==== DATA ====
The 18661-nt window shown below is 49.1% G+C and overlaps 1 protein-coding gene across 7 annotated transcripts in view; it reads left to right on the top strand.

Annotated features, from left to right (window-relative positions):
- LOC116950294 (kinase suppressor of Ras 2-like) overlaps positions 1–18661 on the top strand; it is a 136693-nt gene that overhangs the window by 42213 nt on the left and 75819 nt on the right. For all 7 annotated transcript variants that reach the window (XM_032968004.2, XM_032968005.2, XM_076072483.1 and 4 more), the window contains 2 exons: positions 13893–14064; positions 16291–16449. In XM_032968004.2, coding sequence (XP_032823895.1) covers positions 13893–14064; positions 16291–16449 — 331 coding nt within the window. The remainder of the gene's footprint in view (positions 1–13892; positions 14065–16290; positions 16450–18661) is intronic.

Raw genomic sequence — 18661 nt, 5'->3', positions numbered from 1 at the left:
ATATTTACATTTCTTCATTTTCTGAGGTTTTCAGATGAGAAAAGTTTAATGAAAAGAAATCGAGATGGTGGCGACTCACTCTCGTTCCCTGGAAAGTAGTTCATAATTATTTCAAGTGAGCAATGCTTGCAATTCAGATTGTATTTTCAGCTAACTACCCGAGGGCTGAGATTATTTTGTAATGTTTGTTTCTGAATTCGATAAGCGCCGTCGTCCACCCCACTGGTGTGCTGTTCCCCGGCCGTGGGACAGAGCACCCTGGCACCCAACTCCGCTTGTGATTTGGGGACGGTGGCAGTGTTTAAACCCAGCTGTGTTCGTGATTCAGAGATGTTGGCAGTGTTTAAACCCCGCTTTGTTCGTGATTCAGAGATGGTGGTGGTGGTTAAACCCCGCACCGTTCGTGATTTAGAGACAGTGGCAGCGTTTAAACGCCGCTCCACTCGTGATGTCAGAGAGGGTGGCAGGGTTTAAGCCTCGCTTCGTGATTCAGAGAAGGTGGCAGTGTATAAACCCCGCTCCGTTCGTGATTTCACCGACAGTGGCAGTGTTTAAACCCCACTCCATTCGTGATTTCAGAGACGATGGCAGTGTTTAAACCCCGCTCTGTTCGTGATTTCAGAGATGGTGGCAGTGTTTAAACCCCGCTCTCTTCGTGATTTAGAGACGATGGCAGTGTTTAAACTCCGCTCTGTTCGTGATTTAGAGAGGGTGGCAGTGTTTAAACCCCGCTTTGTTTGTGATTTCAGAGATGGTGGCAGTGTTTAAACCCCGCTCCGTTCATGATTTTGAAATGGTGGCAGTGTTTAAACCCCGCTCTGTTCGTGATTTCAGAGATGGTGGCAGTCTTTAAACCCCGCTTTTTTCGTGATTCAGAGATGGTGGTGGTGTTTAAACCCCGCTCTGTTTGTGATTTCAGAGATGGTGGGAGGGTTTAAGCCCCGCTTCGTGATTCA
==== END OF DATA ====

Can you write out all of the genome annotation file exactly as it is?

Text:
The 18661-nt window shown below is 49.1% G+C and overlaps 1 protein-coding gene across 7 annotated transcripts in view; it reads left to right on the top strand.

Annotated features, from left to right (window-relative positions):
- LOC116950294 (kinase suppressor of Ras 2-like) overlaps positions 1–18661 on the top strand; it is a 136693-nt gene that overhangs the window by 42213 nt on the left and 75819 nt on the right. For all 7 annotated transcript variants that reach the window (XM_032968004.2, XM_032968005.2, XM_076072483.1 and 4 more), the window contains 2 exons: positions 13893–14064; positions 16291–16449. In XM_032968004.2, coding sequence (XP_032823895.1) covers positions 13893–14064; positions 16291–16449 — 331 coding nt within the window. The remainder of the gene's footprint in view (positions 1–13892; positions 14065–16290; positions 16450–18661) is intronic.

Raw genomic sequence — 18661 nt, 5'->3', positions numbered from 1 at the left:
ATATTTACATTTCTTCATTTTCTGAGGTTTTCAGATGAGAAAAGTTTAATGAAAAGAAATCGAGATGGTGGCGACTCACTCTCGTTCCCTGGAAAGTAGTTCATAATTATTTCAAGTGAGCAATGCTTGCAATTCAGATTGTATTTTCAGCTAACTACCCGAGGGCTGAGATTATTTTGTAATGTTTGTTTCTGAATTCGATAAGCGCCGTCGTCCACCCCACTGGTGTGCTGTTCCCCGGCCGTGGGACAGAGCACCCTGGCACCCAACTCCGCTTGTGATTTGGGGACGGTGGCAGTGTTTAAACCCAGCTGTGTTCGTGATTCAGAGATGTTGGCAGTGTTTAAACCCCGCTTTGTTCGTGATTCAGAGATGGTGGTGGTGGTTAAACCCCGCACCGTTCGTGATTTAGAGACAGTGGCAGCGTTTAAACGCCGCTCCACTCGTGATGTCAGAGAGGGTGGCAGGGTTTAAGCCTCGCTTCGTGATTCAGAGAAGGTGGCAGTGTATAAACCCCGCTCCGTTCGTGATTTCACCGACAGTGGCAGTGTTTAAACCCCACTCCATTCGTGATTTCAGAGACGATGGCAGTGTTTAAACCCCGCTCTGTTCGTGATTTCAGAGATGGTGGCAGTGTTTAAACCCCGCTCTCTTCGTGATTTAGAGACGATGGCAGTGTTTAAACTCCGCTCTGTTCGTGATTTAGAGAGGGTGGCAGTGTTTAAACCCCGCTTTGTTTGTGATTTCAGAGATGGTGGCAGTGTTTAAACCCCGCTCCGTTCATGATTTTGAAATGGTGGCAGTGTTTAAACCCCGCTCTGTTCGTGATTTCAGAGATGGTGGCAGTCTTTAAACCCCGCTTTTTTCGTGATTCAGAGATGGTGGTGGTGTTTAAACCCCGCTCTGTTTGTGATTTCAGAGATGGTGGGAGGGTTTAAGCCCCGCTTCGTGATTCA